The Iowa House took the next step in providing some property tax relief to Iowans on Tuesday evening as the Ways and Means committee approved House Study Bill 165.

There were amendments to the bill, which placed some parameters for cities and counties who want to increase their budget by more than 2 percent.

“I’ll call that a soft cap,” said Rep. Dustin Hite (R-Oskaloosa).

That 2 percent figure will have exceptions. And should the local entity desire to exceed the 2 percent, that’s fine, too.

Under the bill as amended, they’d need to notify the public that they intend to pass a resolution to go over that mark. The public would have 20 days for a public hearing. A petition requiring signatures totaling 20 percent of the turnout from the last presidential election, with a maximum requirement of 2000 signatures, would then be needed if the public wanted an election to vote on the larger proposed budget.

“A city can decide to abandon its proposal to expand the budget by more than 2 percent or decide to press forward,” Hite said. “If they press forward, they must hold an election.”

Another amendment moved deadlines. Rather than Dec. 31, the deadline was moved to Jan. 31. And any election would be the second Tuesday of March rather than the first.

Representative John Forbes (D-Urbandale) said most conversations he’s had with city and county officials have been against the bill.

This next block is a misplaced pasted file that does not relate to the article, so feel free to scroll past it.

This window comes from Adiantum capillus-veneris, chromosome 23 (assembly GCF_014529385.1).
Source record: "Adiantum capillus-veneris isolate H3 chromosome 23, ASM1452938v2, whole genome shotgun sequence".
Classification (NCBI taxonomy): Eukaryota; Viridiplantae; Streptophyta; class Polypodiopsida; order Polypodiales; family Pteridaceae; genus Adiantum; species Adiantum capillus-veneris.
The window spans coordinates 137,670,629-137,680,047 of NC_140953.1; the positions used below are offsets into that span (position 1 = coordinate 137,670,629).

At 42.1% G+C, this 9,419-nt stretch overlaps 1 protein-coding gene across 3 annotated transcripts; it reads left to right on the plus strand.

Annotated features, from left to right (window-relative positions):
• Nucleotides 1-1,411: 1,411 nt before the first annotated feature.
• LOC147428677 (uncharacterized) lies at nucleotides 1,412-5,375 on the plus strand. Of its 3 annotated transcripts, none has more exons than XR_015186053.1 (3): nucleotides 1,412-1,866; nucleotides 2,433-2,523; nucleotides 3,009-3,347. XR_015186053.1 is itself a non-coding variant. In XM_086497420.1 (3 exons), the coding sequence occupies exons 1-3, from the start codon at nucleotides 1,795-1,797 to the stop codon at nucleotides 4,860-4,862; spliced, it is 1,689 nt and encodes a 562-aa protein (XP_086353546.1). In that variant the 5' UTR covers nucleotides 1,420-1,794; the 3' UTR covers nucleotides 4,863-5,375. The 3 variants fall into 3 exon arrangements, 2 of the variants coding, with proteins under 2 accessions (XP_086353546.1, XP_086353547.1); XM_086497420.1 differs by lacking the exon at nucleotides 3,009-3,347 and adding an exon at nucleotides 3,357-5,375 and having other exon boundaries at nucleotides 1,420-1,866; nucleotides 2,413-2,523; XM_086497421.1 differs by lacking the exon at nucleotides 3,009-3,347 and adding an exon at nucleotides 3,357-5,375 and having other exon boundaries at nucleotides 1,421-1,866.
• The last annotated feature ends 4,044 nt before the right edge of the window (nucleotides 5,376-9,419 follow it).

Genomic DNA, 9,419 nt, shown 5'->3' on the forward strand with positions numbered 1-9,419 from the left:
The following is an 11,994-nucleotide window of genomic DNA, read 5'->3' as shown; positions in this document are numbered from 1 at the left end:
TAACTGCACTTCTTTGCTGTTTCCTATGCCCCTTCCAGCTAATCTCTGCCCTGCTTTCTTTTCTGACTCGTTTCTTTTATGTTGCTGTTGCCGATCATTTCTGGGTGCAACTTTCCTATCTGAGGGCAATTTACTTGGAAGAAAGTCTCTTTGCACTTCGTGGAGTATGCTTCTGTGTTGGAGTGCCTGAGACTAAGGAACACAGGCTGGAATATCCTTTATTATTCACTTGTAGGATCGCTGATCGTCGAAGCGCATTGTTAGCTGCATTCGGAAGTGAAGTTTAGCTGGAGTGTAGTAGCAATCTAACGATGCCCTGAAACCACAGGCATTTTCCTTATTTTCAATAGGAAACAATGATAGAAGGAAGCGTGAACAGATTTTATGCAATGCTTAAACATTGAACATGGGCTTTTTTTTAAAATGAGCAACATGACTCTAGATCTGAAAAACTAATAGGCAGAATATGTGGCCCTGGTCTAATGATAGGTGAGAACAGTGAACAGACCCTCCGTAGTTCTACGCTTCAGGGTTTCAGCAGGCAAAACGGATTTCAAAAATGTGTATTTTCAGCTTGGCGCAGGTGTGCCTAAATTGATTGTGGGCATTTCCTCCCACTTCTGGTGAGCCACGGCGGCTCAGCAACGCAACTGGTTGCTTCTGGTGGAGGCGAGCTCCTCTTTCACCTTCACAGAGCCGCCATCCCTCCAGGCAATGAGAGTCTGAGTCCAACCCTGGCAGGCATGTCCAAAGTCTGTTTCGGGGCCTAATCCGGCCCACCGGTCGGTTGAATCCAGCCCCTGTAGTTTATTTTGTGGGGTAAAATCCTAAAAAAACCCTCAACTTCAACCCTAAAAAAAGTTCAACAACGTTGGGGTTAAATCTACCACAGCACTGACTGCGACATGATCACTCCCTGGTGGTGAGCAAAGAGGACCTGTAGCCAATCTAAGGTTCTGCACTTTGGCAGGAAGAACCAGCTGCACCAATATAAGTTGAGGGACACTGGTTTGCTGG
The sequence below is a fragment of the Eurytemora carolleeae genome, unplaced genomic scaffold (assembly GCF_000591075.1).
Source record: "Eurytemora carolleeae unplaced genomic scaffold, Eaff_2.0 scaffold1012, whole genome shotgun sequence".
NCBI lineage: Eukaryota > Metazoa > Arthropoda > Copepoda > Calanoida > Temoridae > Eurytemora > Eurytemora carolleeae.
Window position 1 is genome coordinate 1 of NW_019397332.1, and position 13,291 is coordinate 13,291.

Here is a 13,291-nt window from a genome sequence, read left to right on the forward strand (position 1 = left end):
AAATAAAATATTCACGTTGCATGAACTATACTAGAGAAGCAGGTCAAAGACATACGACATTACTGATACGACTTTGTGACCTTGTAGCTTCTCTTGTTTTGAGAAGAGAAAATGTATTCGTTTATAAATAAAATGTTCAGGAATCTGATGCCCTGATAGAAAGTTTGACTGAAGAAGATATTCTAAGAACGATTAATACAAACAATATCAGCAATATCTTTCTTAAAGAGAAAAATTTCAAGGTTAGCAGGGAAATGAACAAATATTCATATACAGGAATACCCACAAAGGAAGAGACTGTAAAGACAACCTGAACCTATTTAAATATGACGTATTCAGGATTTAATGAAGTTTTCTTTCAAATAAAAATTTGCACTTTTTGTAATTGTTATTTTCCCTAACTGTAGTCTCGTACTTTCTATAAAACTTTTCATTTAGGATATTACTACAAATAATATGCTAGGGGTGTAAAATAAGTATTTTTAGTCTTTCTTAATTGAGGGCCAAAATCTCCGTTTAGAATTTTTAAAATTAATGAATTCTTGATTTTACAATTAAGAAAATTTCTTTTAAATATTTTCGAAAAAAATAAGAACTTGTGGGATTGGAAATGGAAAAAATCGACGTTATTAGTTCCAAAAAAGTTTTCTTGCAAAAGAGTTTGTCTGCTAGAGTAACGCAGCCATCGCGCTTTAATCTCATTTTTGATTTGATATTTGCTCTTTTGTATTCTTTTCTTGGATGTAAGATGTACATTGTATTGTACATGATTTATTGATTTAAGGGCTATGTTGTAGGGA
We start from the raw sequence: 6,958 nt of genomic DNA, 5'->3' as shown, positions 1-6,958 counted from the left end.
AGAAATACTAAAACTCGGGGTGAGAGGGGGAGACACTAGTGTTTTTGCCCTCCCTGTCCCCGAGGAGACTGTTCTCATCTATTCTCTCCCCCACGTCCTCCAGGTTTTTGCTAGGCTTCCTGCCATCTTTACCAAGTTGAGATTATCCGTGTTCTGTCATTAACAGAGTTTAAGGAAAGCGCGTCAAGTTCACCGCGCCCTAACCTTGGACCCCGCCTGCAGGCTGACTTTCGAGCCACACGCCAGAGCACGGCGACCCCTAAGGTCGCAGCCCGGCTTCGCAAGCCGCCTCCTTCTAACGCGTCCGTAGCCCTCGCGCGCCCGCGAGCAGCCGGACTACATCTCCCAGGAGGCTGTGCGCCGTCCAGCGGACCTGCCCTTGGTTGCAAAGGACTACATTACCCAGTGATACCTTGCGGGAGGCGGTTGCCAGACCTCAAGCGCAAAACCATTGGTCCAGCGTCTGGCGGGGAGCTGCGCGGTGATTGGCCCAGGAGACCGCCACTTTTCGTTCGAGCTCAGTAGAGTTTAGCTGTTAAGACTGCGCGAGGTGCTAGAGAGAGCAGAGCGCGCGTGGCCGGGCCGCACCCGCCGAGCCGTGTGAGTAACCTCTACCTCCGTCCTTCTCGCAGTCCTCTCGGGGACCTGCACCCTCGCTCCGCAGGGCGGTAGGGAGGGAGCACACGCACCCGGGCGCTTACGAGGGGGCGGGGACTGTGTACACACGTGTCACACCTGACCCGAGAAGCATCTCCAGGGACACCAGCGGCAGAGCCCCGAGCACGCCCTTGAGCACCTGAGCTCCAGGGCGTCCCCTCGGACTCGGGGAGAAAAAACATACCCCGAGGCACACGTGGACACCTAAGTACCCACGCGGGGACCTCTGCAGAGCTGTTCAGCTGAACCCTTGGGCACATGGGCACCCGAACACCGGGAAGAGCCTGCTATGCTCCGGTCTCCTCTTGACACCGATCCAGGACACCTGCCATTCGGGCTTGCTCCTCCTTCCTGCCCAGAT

“There are some deep concerns about what restrictions this are going to put on counties and cities in our state,” he said. “The biggest concern is the 2 percent cap.”

Forbes also expressed concern with the 25 percent limit placed on a city’s ending fund balance. Any of those funds for a budget year in excess of 25 percent shall be explicitly reserved or designated for a specific purpose.

He said many cities will be around 40 percent in order to keep their bond rating at a high level. Forcing them below 25 percent could have a negative impact on borrowing money for future projects, Forbes said.

“From my standpoint, being a business person, if I was told I had to cap my growth of my business to two percent (yearly), I would probably struggle to be able to stay in business,” Forbes said.

Representative Mary Gaskill (D-Ottumwa) said as a former auditor she knows the devastation this bill would bring to counties.

Representative Jane Bloomingdale (R-Northwood) said the conversation was misguided, citing her experience of over 20 years in city government.

“This is not a cap, this is just saying anything over 2 percent needs to be posted as a resolution,” Bloomingdale said. “It doesn’t even mean a referendum.”

Bloomingdale said it just lets taxpayers know the city or county is going to raise taxes more than 2 percent.

“I can’t imagine a referendum if a city says we’re going to go to 3 percent,” she said. “If (they) go 8 or 9 percent, there might be a referendum. It just gives transparency more than anything else.”

Representative Timi Brown-Powers (D-Waterloo) said she was concerned about the bill, also citing concerns about cities’ bond ratings.

“Everybody I’ve talked to — city council and county supervisors — is disgusted we’re taking away local control from them,” she said. “I’m not seeing a positive yet. Until I see that, I’m definitely a no.”

Hite said any budget with over 25 percent at the end of the year could have the expressed, specific purpose of maintaining a high bond rating, and that would be acceptable. He also said the bill is exactly about local control.

“This allows (cities and counties) to decide what revenues are right and lets the people decide if we are overreaching,” he said. “It’s the very epitome of local control.”